LONG—Not bad? Well, we pays for it wiv our bloody sweat, if yer wants to know!
YANK—(With sudden angry disgust.)
LONG—Wait and yer’ll
YANK—I don’t wait for
LONG—Yer wants to get back at her, don’t
LONG—(As disgusted as he dares to be.)
YANK—(Spitting on his hands—belligerently.) De more de merrier when I gits started. Bring on de gang!
LONG—Yer’ll see ’em in arf a mo’, when that church lets out. (He turns and sees the window display in the two stores for the first time.) Blimey! Look at that, will
YANK—Aw, cut de sob stuff! T’ hell wit de starvin’ family! Yuh’ll be passin’ de hat to me next. (With naïve admiration.) Say, dem tings is pretty, huh? Bet yuh dey’d hock for a piece of change aw right. (Then turning away, bored.) But, aw hell, what good are
LONG—(Who has moved to the furriers—indignantly.)
YANK—(Who has been staring at something inside—with queer excitement.) Take a slant at
LONG—(Bitterly.) It’s straight
YANK—(Clenching his fists, his face growing pale with rage as if the skin in the window were a personal insult.) Trowin’ it up in my face! Christ! I’ll fix her!
LONG—(Excitedly.) Church is out. ’Ere they come, the bleedin’ swine. (After a glance at YANK’S lowering face—uneasily.)
YANK—(With abysmal contempt.) Votes, hell! Votes is a joke, see. Votes for women! Let dem do it!
LONG—(Still more uneasily.) Calm, now. Treat ’em wiv the proper contempt. Observe the bleedin’ parasites but ’old yer ’orses.
YANK—(Angrily.) Git away from me! Yuh’re yellow, dat’s what. Force, dat’s me! De punch, dat’s me every time, see! (The
YANK—(Glaring from one to the other of them—with an insulting snort of scorn.) Huh! Huh! (Without seeming to see him, they make wide detours to avoid the spot where he stands in the middle of the sidewalk.)
LONG—(Frightenedly.) Keep yer bloomin’ mouth shut, I tells
YANK—(Viciously.) G’wan! Tell it to Sweeney! (He swaggers away and deliberately lurches into a top-hatted gentleman, then glares at him pugnaciously.) Say, who d’yuh tink yuh’re bumpin’? Tink yuh own de
GENTLEMAN—(Coldly and affectedly.) I beg your pardon. (He has not looked at YANK and passes on without a glance, leaving him bewildered.)
LONG—(Rushing up and grabbing YANK’S arm.) ’Ere! Come away! This wasn’t what I meant. Yer’ll ’ave the bloody coppers down on us.
YANK—(Savagely—giving him a push that sends him sprawling.) G’wan!
LONG—(Picks himself up—hysterically.) I’ll pop orf then. This ain’t what I meant. And whatever ’appens, yer can’t blame me. (He slinks off left.)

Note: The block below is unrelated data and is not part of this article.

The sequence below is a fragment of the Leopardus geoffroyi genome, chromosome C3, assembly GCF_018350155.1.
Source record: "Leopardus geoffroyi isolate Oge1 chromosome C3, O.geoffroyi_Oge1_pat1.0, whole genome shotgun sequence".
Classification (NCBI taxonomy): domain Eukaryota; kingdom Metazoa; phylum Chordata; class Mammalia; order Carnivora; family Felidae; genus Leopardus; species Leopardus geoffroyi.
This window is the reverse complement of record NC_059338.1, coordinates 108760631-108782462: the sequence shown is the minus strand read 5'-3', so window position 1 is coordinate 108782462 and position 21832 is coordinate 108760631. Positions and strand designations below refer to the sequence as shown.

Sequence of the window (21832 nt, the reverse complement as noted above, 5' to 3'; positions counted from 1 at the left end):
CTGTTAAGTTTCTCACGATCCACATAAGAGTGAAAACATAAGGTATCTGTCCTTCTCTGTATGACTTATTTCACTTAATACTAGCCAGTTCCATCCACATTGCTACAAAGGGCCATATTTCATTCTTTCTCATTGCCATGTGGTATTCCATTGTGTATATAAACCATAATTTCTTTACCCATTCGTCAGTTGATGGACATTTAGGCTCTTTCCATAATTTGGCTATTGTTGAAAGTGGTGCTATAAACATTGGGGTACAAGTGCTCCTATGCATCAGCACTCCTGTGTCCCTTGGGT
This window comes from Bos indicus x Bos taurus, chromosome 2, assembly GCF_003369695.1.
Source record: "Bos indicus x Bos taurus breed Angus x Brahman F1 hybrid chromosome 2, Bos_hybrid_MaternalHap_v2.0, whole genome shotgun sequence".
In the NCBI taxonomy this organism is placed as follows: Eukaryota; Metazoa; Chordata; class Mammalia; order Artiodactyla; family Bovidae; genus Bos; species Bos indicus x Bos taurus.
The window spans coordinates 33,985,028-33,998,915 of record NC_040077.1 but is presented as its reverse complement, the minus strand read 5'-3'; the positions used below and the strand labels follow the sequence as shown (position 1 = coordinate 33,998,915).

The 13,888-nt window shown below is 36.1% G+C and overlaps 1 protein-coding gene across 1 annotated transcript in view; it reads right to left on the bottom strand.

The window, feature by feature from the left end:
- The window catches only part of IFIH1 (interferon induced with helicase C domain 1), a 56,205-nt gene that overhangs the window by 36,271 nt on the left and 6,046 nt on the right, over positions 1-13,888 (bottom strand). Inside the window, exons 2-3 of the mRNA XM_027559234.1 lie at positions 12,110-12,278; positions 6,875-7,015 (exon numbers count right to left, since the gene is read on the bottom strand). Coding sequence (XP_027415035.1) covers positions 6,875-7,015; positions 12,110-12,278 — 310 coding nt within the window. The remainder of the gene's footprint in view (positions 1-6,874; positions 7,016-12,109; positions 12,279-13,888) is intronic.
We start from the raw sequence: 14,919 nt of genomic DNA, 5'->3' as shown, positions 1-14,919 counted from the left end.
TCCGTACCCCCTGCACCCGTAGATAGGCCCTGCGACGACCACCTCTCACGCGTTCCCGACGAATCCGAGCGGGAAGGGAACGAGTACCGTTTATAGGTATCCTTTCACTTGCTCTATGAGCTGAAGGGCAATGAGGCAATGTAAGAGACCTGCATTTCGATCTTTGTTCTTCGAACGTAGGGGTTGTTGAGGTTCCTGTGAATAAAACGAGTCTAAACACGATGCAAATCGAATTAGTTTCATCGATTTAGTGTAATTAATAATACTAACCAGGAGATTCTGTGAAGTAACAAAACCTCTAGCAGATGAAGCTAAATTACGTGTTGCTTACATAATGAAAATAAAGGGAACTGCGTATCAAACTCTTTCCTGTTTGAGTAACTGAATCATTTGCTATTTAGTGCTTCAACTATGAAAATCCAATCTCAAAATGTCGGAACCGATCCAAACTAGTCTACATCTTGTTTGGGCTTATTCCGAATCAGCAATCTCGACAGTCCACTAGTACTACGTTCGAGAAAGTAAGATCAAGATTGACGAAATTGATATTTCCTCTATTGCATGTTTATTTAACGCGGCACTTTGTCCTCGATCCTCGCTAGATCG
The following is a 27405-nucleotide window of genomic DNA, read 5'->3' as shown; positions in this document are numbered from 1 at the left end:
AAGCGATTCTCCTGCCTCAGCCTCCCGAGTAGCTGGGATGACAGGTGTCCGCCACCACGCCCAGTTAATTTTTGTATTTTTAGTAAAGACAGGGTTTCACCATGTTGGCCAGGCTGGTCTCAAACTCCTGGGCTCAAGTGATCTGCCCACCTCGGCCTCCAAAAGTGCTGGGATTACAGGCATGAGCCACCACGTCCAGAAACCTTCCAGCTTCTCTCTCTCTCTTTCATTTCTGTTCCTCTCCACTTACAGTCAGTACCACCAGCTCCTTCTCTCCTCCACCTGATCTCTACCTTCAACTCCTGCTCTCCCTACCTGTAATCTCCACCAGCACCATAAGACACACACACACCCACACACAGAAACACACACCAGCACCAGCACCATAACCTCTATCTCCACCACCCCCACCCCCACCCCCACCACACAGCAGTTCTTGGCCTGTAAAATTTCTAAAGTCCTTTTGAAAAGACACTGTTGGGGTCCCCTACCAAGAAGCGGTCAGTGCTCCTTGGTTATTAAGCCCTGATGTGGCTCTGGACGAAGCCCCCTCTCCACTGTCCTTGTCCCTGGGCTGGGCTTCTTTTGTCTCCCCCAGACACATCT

YANK—T’ hell wit
THE WOMAN—(Ecstatically, with a gasp of delight.) Monkey fur! (The whole crowd of men and women chorus after her in the same tone of affected delight.) Monkey fur!
YANK—(With a jerk of his head back on his shoulders, as if he had received a punch full in the face—raging.) I see
YANK—(Seeing a fight—with a roar of joy as he springs to his feet.) At last! Bus, huh? I’ll bust
GENTLEMAN—I beg your pardon. (Then irritably.) You have made me lose my bus. (He claps his hands and begins to scream:) Officer! Officer! (Many police whistles shrill out on the instant and a whole platoon of policemen rush in on YANK from
YANK—(Suddenly starting as if awakening from a dream, reaches out and shakes the bars—aloud to himself, wonderingly.) Steel. Dis is de Zoo, huh? (A burst of hard, barking laughter comes from the unseen occupants of the cells, runs back down the tier, and abruptly ceases.)
YANK—(Dully.) I musta been dreamin’. I tought I was in a cage at de Zoo—but de apes don’t talk, do
YANK—(Dully.) I was a fireman—stokin’ on de liners. (Then with sudden rage, rattling his cell bars.) I’m a hairy ape, get me? And I’ll bust youse all in de jaw if yuh don’t lay off kiddin’ me.
YANK—(Defiantly.) Sure ting! Ain’t dat what youse all are—apes? (A silence. Then a furious rattling of bars from down the corridor.)
A VOICE—(Thick with rage.) I’ll show yuh who’s a ape, yuh bum!
YANK—(Scornfully.) De guard? Yuh mean de keeper, don’t
YANK—(Disgustedly.) Aw, yuh’re all wrong! Sure dere was a skoit in it—but not what youse mean, not dat old tripe. Dis was a new kind of
YANK—(Unheeding—groping in his thoughts.)
VOICE—Hey, feller, take a tip from me. If you want to get back at that dame, you better join the
YANK—Wobblies? What de hell’s
VOICE—Ain’t you ever heard of the I. W. W.?
YANK—Naw. What is it?
VOICE—A gang of blokes—a tough gang. I been readin’ about ’em to-day in the paper. The guard give me the Sunday Times. There’s a long spiel about ’em. It’s from a speech made in the Senate by a guy named Senator Queen. (He is in the cell next to YANK’S. There is a rustling of paper.) Wait’ll I see if I got light enough and I’ll read you. Listen. (He reads:)
VOICE—(Disgustedly.) Aw hell! Tell him to salt de tail of dat eagle!
YANK—(With vengeful satisfaction.) Wreckers, dat’s de right dope! Dat belongs! Me for
VOICE—Ssshh! (Reading.) “This fiendish organization is a foul ulcer on the fair body of our Democracy—”
VOICE—Democracy, hell! Give him the
ALL—(With abysmal scorn.) Aw, hell!
VOICE—Give that Queen Senator guy the bark! All togedder now—one—two—tree— (A terrific chorus of barking and yapping.)
GUARD—(From a distance.) Quiet there, youse—or I’ll git the hose. (The noise subsides.)
YANK—(With growling rage.) I’d like to catch dat senator guy alone for a second. I’d loin him some
VOICE—Ssshh! Here’s where he gits down to cases on the
VOICE—(To YANK.) Hey, you guy. There’s your ape stuff again.
YANK—(With a growl of fury.) I got him. So dey blow up tings, do
VOICE—Sure. Give it to him. On’y keep it to yourself, see. We don’t wanter listen to no more of that slop.
VOICE—Here you are. Hide it under your mattress.
YANK—(Reaching out.) Tanks. I can’t read much but I kin manage. (He